In the summer of 1894 after John Dewey – American pragmatist, educator, and labor advocate – was appointed chair of philosophy at the University of Chicago, he took the train ride from Ann Arbor, Michigan to Chicago. He barely made it. Eugene Debs and the American Railway Union had effectively shut down all rail traffic west of Chicago, and the only way into the city was on trains without Pullman sleeping cars attached to them. After Debs was arrested and the strike broken, Dewey wrote to his wife Alice, then in Europe on vacation, that the strike and all its violence had indeed accomplished something: It had gotten “the social organism thinking” (Menand 297).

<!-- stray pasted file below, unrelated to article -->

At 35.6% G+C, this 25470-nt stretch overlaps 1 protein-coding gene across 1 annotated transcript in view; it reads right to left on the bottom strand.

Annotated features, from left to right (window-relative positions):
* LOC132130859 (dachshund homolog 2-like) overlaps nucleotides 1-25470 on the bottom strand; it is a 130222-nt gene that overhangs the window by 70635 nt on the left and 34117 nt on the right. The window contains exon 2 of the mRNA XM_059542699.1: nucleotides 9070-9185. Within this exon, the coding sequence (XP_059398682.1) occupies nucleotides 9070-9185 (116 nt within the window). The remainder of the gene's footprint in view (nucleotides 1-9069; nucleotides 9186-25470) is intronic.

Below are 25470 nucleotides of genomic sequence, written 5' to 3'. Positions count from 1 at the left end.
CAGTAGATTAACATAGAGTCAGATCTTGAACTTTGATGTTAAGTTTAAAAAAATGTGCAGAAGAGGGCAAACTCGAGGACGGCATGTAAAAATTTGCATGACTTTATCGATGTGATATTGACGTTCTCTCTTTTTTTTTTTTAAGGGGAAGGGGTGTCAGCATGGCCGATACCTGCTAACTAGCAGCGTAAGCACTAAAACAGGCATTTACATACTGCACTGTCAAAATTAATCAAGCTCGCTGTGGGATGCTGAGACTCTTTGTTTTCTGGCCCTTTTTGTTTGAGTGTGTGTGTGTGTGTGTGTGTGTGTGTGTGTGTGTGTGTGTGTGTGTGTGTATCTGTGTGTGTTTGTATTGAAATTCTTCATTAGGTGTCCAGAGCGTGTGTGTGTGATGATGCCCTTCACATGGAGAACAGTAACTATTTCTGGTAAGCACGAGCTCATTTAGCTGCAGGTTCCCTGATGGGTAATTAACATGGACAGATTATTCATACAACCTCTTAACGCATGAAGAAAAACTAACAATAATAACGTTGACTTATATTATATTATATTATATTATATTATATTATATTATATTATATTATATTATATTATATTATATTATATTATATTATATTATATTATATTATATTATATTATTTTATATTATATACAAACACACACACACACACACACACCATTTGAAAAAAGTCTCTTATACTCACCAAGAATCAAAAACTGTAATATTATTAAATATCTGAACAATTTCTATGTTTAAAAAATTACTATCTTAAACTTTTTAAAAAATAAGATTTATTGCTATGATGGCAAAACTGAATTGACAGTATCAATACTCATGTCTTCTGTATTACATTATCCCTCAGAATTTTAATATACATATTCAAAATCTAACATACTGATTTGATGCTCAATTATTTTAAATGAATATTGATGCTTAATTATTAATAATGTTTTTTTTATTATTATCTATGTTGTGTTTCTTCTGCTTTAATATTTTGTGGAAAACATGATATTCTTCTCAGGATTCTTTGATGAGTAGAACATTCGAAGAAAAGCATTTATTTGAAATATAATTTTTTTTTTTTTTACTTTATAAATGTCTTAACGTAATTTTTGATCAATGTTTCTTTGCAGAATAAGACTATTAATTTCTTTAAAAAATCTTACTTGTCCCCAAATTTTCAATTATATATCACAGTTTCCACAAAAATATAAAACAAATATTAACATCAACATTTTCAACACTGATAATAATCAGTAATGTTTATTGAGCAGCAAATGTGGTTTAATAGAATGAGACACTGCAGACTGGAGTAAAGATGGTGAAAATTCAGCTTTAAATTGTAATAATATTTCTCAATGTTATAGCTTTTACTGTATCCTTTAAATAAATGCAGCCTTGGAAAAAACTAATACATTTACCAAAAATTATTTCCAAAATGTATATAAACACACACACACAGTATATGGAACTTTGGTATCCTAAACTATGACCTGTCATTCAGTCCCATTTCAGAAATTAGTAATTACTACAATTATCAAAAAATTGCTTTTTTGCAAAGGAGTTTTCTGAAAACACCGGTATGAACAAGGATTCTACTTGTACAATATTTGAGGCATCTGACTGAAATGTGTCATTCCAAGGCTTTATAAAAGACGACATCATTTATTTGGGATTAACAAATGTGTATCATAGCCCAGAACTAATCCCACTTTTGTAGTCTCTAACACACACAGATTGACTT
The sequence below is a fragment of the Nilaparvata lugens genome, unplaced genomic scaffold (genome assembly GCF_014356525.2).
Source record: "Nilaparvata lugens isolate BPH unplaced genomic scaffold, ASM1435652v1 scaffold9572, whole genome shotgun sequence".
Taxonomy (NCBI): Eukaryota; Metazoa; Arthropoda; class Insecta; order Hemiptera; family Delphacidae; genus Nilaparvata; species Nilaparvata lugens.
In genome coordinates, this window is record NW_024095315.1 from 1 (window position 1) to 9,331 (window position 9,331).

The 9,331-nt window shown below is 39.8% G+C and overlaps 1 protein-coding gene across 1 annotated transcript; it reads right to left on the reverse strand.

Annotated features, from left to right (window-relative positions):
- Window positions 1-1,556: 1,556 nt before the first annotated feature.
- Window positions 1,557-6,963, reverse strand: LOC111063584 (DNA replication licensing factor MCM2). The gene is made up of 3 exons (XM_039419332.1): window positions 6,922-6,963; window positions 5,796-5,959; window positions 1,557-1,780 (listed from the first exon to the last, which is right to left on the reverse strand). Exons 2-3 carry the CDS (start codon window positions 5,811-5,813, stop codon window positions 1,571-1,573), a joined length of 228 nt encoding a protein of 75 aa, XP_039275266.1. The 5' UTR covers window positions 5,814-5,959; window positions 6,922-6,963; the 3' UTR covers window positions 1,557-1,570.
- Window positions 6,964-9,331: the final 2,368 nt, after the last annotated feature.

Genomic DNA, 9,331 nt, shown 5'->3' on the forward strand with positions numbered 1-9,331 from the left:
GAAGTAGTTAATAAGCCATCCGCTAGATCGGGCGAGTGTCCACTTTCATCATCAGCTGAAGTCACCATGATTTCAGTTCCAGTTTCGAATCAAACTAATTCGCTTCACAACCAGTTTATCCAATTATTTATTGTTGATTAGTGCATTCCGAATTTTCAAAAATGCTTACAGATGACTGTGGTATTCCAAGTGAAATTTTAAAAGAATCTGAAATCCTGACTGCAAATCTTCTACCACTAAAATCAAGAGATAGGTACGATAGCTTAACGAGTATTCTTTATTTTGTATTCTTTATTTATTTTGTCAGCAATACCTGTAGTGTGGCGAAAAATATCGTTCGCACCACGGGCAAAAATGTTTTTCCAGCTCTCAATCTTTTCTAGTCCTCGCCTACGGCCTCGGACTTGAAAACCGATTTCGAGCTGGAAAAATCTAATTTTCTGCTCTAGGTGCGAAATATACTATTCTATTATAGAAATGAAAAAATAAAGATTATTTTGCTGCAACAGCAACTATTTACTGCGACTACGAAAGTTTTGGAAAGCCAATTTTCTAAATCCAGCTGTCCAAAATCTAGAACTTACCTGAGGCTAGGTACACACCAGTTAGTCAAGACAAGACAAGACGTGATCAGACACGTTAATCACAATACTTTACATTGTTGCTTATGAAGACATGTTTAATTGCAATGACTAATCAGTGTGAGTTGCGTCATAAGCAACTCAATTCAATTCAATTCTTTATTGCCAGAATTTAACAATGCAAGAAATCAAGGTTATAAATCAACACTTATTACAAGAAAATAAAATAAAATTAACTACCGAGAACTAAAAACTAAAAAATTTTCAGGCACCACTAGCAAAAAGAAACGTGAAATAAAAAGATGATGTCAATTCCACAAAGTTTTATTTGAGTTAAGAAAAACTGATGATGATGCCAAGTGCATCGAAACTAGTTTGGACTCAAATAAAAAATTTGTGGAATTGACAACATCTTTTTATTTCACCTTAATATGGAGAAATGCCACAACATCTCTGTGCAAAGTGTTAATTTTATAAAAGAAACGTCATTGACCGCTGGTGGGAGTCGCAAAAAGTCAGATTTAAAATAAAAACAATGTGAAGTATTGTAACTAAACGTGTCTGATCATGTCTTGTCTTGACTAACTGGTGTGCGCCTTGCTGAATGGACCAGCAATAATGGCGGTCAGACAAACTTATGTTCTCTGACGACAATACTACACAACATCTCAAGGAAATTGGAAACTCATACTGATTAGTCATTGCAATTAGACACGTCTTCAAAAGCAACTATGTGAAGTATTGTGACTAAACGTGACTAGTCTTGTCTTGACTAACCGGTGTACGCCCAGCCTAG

This anecdote encapsulates thematically John Dewey’s …

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Jackson, Brian. "John Dewey". The Literary Encyclopedia. First published 22 September 2008
[, accessed 27 September 2016.]